Yemen: Political and Humanitarian Situation

Part of the debate – in Westminster Hall at 5:14 pm on 5th July 2017.

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Photo of Fabian Hamilton Fabian Hamilton Shadow Minister (Foreign and Commonwealth Affairs), Shadow Minister (Defence) 5:14 pm, 5th July 2017

It is a pleasure to serve under your chairmanship, Mrs Moon. I join in the congratulations to my hon. Friend Stephen Doughty. He has been a powerful advocate for immediate action in this terrible and appalling conflict, which reduces many of us to tears when we hear its shocking details. Because time is limited I shall not be able to go through some of the brilliant contributions that we have heard this afternoon, but I agree wholeheartedly with my hon. Friend’s disappointment in the lack of action by the Government. He is, of course, angry with the parties themselves, who have perpetrated and continue the appalling conflict.

My right hon. Friend Keith Vaz made an important intervention about how vital and urgently needed the UN resolution is, and said that Britain’s role on the Security Council could enable us to secure it. I hope that the Minister will address that. My right hon. Friend Ann Clwyd mentioned the Committees on Arms Export Controls, as did my hon. Friend Stephen Twigg among others. It is vital that the Committees, which are essential and on which I have served in the past, should be reconvened as soon as possible. It is essential to keep a close eye and a rein on the weapons that are being exported, and on those to whom they are being exported legitimately.

Yemen is the site of the world’s largest humanitarian crisis, according to the United Nations. It is the “forgotten war”, according to Amnesty International. We have heard about the massive cholera outbreak of recent weeks, in which 250,000 people have already been affected. That should shame us all. Forty-five per cent. of the population are under 15 years old, and 21 million people in the country, or approximately 80% of the population, are in need of assistance. That is more than in any other country, according to the United Nations. We have the power to do something about that, and are failing to do it, which should shame us all.

I want to consider our involvement in the conflict. According to Oxfam and the House of Commons Library, since 2015 the UK Government have approved arms export licences worth £3.3 billion. Yet at the same time we have pledged just £139 million in humanitarian aid from the 2017-18 Budget. We could do much more, and could do considerably less about supplying those arms. The Labour party strongly believes that Britain must immediately halt arms sales to Saudi Arabia and focus on negotiating a ceasefire. A Labour party press release from April stated:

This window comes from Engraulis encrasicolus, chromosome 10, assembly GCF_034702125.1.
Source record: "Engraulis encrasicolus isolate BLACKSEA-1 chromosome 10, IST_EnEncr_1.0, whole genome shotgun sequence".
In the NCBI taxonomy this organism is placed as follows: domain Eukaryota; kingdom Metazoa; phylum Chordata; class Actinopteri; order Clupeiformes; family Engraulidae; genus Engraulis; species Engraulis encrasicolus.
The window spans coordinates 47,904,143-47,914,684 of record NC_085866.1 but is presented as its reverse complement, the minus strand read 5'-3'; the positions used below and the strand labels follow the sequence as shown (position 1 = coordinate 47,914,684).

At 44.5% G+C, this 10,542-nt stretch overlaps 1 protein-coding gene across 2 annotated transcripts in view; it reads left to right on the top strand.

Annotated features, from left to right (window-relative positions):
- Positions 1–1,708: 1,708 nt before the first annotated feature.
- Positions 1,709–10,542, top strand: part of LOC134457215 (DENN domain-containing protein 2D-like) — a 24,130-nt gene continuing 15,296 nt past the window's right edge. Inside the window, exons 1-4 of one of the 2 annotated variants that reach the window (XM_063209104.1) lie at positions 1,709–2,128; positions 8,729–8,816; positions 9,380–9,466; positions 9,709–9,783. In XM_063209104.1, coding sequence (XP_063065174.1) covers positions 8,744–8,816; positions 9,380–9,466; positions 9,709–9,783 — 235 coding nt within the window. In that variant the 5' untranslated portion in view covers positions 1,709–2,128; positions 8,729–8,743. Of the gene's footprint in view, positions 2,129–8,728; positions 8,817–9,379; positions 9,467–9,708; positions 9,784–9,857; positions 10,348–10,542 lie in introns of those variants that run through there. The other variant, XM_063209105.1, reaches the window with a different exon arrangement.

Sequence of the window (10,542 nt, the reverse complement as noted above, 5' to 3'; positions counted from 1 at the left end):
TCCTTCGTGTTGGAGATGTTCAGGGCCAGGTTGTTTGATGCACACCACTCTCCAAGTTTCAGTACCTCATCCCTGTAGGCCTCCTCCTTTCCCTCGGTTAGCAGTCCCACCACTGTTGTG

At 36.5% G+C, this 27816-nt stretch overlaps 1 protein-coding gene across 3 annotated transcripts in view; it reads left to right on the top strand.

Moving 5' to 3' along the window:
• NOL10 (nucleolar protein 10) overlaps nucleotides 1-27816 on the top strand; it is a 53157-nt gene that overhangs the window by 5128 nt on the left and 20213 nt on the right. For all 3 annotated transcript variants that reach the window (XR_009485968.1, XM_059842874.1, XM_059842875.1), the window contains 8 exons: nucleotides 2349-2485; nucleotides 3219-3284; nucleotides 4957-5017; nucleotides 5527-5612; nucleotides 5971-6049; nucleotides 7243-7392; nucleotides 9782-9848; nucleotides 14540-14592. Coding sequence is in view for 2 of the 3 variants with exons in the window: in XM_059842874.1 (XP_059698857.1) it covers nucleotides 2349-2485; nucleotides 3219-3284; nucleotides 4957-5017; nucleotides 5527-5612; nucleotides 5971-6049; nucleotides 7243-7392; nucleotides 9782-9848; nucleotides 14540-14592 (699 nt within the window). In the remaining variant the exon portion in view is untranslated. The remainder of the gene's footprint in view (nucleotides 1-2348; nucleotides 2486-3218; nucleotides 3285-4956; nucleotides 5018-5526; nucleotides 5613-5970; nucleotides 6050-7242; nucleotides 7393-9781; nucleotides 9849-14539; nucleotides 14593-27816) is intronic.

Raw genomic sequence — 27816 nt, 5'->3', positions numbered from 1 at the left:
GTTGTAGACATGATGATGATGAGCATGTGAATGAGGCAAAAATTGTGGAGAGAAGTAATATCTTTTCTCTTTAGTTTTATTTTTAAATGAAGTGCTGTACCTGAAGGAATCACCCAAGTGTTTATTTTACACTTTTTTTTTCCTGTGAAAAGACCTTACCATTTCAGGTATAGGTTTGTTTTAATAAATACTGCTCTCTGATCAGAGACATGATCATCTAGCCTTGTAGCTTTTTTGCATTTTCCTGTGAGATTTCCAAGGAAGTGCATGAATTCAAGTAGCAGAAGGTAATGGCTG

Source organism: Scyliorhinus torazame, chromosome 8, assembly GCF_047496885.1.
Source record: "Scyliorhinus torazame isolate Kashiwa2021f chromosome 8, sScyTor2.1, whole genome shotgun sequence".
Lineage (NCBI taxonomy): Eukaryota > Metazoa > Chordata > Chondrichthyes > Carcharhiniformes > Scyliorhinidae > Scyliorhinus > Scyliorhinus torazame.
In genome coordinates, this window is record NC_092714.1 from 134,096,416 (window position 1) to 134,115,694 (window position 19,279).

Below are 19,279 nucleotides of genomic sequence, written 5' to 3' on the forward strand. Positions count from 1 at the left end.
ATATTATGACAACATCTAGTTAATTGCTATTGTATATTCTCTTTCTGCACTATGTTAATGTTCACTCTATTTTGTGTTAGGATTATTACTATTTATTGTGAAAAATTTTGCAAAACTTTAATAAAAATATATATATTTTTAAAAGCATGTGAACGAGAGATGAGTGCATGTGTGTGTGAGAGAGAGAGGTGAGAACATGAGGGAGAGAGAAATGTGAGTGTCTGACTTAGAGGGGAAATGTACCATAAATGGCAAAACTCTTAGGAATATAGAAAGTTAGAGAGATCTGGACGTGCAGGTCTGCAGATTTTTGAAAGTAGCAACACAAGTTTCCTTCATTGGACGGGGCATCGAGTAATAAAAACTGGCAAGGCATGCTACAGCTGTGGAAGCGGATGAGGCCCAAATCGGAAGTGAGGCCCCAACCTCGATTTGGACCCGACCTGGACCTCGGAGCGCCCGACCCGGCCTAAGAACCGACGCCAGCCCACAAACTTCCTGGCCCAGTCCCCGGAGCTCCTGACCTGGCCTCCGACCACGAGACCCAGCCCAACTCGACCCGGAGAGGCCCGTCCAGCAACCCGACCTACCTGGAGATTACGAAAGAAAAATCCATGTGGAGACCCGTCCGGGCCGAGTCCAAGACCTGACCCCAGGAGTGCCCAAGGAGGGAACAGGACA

“As it stands, the British-Saudi relationship is damaging to the people of Saudi Arabia, Britain and the wider Middle East, and helping to export insecurity to the rest of the World”.

Yemen, as we have heard from a number of speakers, is dependent for almost all its food, fuel and medical supplies on the port of Hodeidah; 80% of all imports to the country arrive via that major port, in a densely populated area controlled by the Houthis. The Saudi-supported army of the official Yemeni Government continues to threaten to take the port by force, and other hon. Members have mentioned that that could have an even more serious consequence in relation to the breakdown of society and the humanitarian disaster currently encapsulating the country.

I will conclude by quoting the concluding remarks of a paper of 11 December 2015 by Professor Philippe Sands, QC, Professor Andrew Clapham and Blínne ni Ghrálaigh—great minds in international law—for Amnesty International, Oxfam and Saferworld:

“In the current circumstances we can be clear in concluding what the UK is required to do to bring itself into full compliance with its legal obligations: it should halt with immediate effect all authorisations and transfers of relevant weapons and items to Saudi Arabia, pending proper and credible enquiries into the allegations of serious violations of IHL and IHRL that have arisen and that could arise in the future, as addressed in this opinion and the sources here referred to.”

That is consistent with the policy of the Labour party. I hope that the Minister can at least address that important conclusion in a legal opinion.